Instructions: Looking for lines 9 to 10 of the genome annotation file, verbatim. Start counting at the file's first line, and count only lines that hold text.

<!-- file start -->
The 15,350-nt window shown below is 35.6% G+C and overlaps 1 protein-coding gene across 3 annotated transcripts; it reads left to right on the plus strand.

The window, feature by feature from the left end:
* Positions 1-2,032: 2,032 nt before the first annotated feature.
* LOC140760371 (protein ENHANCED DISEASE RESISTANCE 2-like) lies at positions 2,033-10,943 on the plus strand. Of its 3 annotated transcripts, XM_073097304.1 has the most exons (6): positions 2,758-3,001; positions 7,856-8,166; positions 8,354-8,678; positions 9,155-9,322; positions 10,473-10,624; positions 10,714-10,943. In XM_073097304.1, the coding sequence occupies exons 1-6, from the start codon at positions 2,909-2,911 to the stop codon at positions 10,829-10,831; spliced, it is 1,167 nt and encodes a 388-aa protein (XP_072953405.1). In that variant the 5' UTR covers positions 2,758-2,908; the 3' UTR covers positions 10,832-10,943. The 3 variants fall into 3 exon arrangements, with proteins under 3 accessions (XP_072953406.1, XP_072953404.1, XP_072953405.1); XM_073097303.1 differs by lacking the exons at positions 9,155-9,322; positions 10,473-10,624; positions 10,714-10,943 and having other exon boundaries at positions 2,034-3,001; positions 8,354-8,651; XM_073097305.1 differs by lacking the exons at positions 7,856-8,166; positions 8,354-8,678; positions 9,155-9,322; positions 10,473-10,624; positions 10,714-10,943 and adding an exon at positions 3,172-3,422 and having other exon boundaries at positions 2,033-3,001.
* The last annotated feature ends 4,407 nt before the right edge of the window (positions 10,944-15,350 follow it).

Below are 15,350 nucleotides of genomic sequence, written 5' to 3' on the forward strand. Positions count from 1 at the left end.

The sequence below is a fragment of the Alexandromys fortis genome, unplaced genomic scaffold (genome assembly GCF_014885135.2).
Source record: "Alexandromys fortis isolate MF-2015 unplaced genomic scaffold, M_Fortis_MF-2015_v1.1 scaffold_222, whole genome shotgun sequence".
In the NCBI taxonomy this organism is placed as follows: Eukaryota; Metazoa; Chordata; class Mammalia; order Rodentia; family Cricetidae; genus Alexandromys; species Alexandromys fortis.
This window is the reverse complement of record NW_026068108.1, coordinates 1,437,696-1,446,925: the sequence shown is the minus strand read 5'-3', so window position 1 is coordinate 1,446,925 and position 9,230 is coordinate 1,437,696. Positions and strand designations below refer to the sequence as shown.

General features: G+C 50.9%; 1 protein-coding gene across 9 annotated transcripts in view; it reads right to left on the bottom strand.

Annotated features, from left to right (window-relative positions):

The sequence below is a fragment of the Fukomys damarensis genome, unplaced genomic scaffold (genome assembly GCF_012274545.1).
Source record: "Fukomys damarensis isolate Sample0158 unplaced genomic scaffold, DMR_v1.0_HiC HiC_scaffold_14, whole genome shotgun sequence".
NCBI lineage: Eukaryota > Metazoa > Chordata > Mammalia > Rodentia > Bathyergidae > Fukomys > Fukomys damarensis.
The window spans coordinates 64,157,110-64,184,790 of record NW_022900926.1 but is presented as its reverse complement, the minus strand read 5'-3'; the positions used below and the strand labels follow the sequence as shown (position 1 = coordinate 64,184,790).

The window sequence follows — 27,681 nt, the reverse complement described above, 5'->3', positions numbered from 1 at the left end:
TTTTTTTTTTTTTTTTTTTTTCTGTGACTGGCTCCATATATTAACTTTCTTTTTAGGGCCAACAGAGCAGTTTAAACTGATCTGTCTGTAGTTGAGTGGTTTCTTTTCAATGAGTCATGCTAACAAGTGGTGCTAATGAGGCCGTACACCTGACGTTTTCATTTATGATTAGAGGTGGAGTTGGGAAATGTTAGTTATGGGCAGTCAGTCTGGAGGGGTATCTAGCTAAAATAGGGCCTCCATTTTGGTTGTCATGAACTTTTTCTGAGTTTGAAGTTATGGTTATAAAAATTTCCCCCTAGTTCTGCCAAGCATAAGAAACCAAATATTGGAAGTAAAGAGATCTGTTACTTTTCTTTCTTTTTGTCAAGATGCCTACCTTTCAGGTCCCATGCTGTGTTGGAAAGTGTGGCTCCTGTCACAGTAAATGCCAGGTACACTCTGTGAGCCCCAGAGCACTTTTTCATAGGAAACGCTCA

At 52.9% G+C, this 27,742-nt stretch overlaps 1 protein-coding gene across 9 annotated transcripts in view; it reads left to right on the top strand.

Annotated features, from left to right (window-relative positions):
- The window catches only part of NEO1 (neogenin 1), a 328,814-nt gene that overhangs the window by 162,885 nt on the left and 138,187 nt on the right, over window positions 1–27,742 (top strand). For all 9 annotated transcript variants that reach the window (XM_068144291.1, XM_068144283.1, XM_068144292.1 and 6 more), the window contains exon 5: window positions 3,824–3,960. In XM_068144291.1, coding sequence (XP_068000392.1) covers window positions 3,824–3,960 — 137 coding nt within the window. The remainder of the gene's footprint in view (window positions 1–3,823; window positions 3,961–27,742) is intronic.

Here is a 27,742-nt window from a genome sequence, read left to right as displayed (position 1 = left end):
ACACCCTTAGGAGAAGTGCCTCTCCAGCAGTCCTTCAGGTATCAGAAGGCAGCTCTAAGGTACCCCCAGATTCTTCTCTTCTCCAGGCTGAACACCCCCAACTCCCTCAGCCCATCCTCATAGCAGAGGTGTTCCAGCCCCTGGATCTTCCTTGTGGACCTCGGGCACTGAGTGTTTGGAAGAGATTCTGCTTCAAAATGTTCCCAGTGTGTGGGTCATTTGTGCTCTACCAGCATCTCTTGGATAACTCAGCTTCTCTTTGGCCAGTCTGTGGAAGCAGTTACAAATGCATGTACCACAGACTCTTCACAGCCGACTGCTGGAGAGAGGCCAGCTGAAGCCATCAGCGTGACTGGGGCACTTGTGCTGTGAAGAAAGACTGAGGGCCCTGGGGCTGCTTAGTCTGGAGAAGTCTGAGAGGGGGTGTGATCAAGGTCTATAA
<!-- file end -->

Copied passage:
In the NCBI taxonomy this organism is placed as follows: Eukaryota; Metazoa; Chordata; class Mammalia; order Rodentia; family Cricetidae; genus Alexandromys; species Alexandromys fortis.
This window is the reverse complement of record NW_026068108.1, coordinates 1,437,696-1,446,925: the sequence shown is the minus strand read 5'-3', so window position 1 is coordinate 1,446,925 and position 9,230 is coordinate 1,437,696. Positions and strand designations below refer to the sequence as shown.